Hiking on Santa Barbara Island will provide you with one of the most remote island hiking experiences of any of the Channel Islands. Don’t be fooled, the steep incline of this island can offer a challenge to just about anyone, but just beyond that you will find five miles of hiking trails with gentle rolling hills and breathtaking panoramic ocean views.
Though is thought to have never been permanently inhabited, Santa Barbara Island may have played a crucial role in the lives of the island peoples who occupied the surrounding Channel Islands for well over 10,000 years. Archeological evidence suggests that Santa Barbara Island may have been a convenient stopover on inter-island trade routes, a testament to its central location in the Channel Islands chain. The rich marine life found here may have drawn people to seasonally harvest the shores of this island for shellfish, seals, and fish. Recent studies indicate this may have begun about 4,000 years ago.
The first European visitor to the Channel Islands in 1542, Juan Rodriguez Cabrillo, a Portuguese explorer, made no mention of this island. Sixty years later, the island was named by Spanish explorer Sebastian Vizcaino, who visited the island on December 4, 1602, the feast day dedicated to Santa Barbara. The island was infrequently visited in subsequent years, owning largely to its sparse vegetation and lack of a reliable water source. Santa Barbara Island did play host to an assemblage of seal hunters, squatters, fishermen, and the occasional whaling ship off its shores.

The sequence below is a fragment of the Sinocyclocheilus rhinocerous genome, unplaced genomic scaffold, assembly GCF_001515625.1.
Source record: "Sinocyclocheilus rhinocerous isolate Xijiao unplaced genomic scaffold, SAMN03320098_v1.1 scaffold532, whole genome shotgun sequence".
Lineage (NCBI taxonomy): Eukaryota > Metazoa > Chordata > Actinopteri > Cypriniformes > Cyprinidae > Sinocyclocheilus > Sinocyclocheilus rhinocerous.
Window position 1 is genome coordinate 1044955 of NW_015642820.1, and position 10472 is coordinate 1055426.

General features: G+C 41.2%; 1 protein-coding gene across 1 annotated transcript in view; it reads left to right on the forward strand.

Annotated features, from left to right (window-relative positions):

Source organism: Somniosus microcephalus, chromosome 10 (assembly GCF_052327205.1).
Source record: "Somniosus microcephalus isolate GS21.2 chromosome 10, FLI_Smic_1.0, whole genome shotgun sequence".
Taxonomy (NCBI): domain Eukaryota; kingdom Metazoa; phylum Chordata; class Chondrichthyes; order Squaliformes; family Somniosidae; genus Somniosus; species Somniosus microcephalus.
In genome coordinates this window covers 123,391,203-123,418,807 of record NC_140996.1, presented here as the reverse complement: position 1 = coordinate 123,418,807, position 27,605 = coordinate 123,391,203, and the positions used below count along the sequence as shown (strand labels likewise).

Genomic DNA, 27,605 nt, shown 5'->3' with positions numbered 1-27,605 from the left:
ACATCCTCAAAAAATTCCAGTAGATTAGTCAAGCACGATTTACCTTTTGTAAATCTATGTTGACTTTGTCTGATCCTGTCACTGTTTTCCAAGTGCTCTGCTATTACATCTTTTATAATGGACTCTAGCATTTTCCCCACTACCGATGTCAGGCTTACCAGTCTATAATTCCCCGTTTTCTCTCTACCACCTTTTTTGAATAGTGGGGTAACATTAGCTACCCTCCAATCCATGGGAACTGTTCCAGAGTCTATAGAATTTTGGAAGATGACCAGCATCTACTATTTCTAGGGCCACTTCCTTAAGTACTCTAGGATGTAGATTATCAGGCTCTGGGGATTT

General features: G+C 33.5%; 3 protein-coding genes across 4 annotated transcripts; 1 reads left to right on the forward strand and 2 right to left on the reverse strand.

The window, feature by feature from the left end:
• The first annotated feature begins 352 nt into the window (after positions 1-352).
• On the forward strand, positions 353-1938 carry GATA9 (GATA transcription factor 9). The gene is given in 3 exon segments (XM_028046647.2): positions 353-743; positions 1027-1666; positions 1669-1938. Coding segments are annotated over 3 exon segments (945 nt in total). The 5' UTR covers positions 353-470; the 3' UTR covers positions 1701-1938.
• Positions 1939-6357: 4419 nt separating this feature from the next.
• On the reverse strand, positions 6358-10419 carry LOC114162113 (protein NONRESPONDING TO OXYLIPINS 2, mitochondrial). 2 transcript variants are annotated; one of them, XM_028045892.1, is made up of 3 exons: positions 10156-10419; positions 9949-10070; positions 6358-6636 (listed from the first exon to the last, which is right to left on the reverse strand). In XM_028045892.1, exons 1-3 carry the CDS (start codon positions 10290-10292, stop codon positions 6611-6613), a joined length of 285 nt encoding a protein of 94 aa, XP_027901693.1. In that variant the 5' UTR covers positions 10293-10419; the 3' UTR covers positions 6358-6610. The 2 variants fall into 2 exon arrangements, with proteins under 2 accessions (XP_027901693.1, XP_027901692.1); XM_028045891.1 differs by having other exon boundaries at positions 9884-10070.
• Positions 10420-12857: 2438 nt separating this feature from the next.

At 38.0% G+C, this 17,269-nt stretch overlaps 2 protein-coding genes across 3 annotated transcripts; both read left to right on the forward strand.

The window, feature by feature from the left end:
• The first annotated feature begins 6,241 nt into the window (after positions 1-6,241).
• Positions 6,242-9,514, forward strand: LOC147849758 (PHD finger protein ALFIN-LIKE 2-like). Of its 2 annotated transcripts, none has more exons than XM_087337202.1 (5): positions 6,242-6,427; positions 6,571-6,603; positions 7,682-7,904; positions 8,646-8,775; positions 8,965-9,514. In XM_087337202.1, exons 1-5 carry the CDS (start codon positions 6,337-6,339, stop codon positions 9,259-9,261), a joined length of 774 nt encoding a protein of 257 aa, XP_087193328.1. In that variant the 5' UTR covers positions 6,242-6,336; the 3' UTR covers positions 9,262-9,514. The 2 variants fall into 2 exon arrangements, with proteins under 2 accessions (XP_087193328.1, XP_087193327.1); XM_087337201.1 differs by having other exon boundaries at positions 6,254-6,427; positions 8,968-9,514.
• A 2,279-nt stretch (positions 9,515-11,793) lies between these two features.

A few notable individuals eked out a living here, chief among them the family of Alvin Hyder. After a winning bid of $250 in 1916, Hyder and his family assumed ownership of the island and were the first to establish a residence of any permanence there. Hard work and a constant struggle to maintain a supply of fresh water were trademark features of a tough existence on this island. Santa Barbara Island would become a part of the Channel Islands National Monument in 1938 and was utilized as Coastal Lookout Station during WWII. Santa Barbara Island became part of the Channel Islands National Park upon its establishment in 1980.
Santa Barbara Island is home to a large sea lion rookery and seabird nesting colonies, including three species of storm-petrel, three species of cormorant, and the once-endangered California brown pelican. It is also home to the largest breeding colony for the Scripps’s Murrelet, a threatened seabird species. Scripps’s murrelet is listed as vulnerable, and is mainly threatened by oil spills, as the population exists in such a small area and is adjacent to the heavily trafficked shipping lanes that connect to the Port of Los Angeles. Spring rains bring out the flowering plants, such as the Giant coreopsis, the endemic Santa Barbara Island live-forever (Dudleya traskiae), shrubby buckwheat, sea blite, and an annual poppy. There is a visitor contact station and museum on the island with exhibits, dioramas, and murals of the natural and cultural resources.